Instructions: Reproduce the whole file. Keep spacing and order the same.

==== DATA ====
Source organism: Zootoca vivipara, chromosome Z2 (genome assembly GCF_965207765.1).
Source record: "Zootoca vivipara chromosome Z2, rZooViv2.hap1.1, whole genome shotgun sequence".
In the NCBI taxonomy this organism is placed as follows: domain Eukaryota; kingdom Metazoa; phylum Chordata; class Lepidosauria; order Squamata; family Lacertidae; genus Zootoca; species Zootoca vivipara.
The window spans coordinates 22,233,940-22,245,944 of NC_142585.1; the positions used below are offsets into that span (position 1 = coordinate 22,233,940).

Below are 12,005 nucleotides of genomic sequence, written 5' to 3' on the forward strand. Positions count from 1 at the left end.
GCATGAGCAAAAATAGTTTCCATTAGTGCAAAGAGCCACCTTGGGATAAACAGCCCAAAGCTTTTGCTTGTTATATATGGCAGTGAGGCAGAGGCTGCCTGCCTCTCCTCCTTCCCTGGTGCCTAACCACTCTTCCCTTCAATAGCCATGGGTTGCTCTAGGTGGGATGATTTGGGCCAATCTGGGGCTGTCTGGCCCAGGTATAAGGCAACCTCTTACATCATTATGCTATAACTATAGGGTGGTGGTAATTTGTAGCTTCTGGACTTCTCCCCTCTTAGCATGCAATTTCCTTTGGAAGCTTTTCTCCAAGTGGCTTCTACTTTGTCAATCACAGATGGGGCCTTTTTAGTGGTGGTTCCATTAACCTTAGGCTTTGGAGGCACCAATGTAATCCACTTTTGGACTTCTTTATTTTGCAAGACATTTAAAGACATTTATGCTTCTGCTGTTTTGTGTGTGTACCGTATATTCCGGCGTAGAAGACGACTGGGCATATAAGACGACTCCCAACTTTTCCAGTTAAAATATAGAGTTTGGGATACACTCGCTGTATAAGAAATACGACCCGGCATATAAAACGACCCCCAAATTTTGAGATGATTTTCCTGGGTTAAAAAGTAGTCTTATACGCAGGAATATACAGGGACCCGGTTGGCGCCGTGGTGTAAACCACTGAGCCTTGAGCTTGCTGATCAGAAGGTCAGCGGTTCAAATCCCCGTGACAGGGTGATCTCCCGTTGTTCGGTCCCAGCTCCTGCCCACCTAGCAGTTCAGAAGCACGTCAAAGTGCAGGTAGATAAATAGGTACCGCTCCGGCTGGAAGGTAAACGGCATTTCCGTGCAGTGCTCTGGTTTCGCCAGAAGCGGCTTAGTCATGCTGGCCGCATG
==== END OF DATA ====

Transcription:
Source organism: Zootoca vivipara, chromosome Z2 (genome assembly GCF_965207765.1).
Source record: "Zootoca vivipara chromosome Z2, rZooViv2.hap1.1, whole genome shotgun sequence".
In the NCBI taxonomy this organism is placed as follows: domain Eukaryota; kingdom Metazoa; phylum Chordata; class Lepidosauria; order Squamata; family Lacertidae; genus Zootoca; species Zootoca vivipara.
The window spans coordinates 22,233,940-22,245,944 of NC_142585.1; the positions used below are offsets into that span (position 1 = coordinate 22,233,940).

Below are 12,005 nucleotides of genomic sequence, written 5' to 3' on the forward strand. Positions count from 1 at the left end.
GCATGAGCAAAAATAGTTTCCATTAGTGCAAAGAGCCACCTTGGGATAAACAGCCCAAAGCTTTTGCTTGTTATATATGGCAGTGAGGCAGAGGCTGCCTGCCTCTCCTCCTTCCCTGGTGCCTAACCACTCTTCCCTTCAATAGCCATGGGTTGCTCTAGGTGGGATGATTTGGGCCAATCTGGGGCTGTCTGGCCCAGGTATAAGGCAACCTCTTACATCATTATGCTATAACTATAGGGTGGTGGTAATTTGTAGCTTCTGGACTTCTCCCCTCTTAGCATGCAATTTCCTTTGGAAGCTTTTCTCCAAGTGGCTTCTACTTTGTCAATCACAGATGGGGCCTTTTTAGTGGTGGTTCCATTAACCTTAGGCTTTGGAGGCACCAATGTAATCCACTTTTGGACTTCTTTATTTTGCAAGACATTTAAAGACATTTATGCTTCTGCTGTTTTGTGTGTGTACCGTATATTCCGGCGTAGAAGACGACTGGGCATATAAGACGACTCCCAACTTTTCCAGTTAAAATATAGAGTTTGGGATACACTCGCTGTATAAGAAATACGACCCGGCATATAAAACGACCCCCAAATTTTGAGATGATTTTCCTGGGTTAAAAAGTAGTCTTATACGCAGGAATATACAGGGACCCGGTTGGCGCCGTGGTGTAAACCACTGAGCCTTGAGCTTGCTGATCAGAAGGTCAGCGGTTCAAATCCCCGTGACAGGGTGATCTCCCGTTGTTCGGTCCCAGCTCCTGCCCACCTAGCAGTTCAGAAGCACGTCAAAGTGCAGGTAGATAAATAGGTACCGCTCCGGCTGGAAGGTAAACGGCATTTCCGTGCAGTGCTCTGGTTTCGCCAGAAGCGGCTTAGTCATGCTGGCCGCATG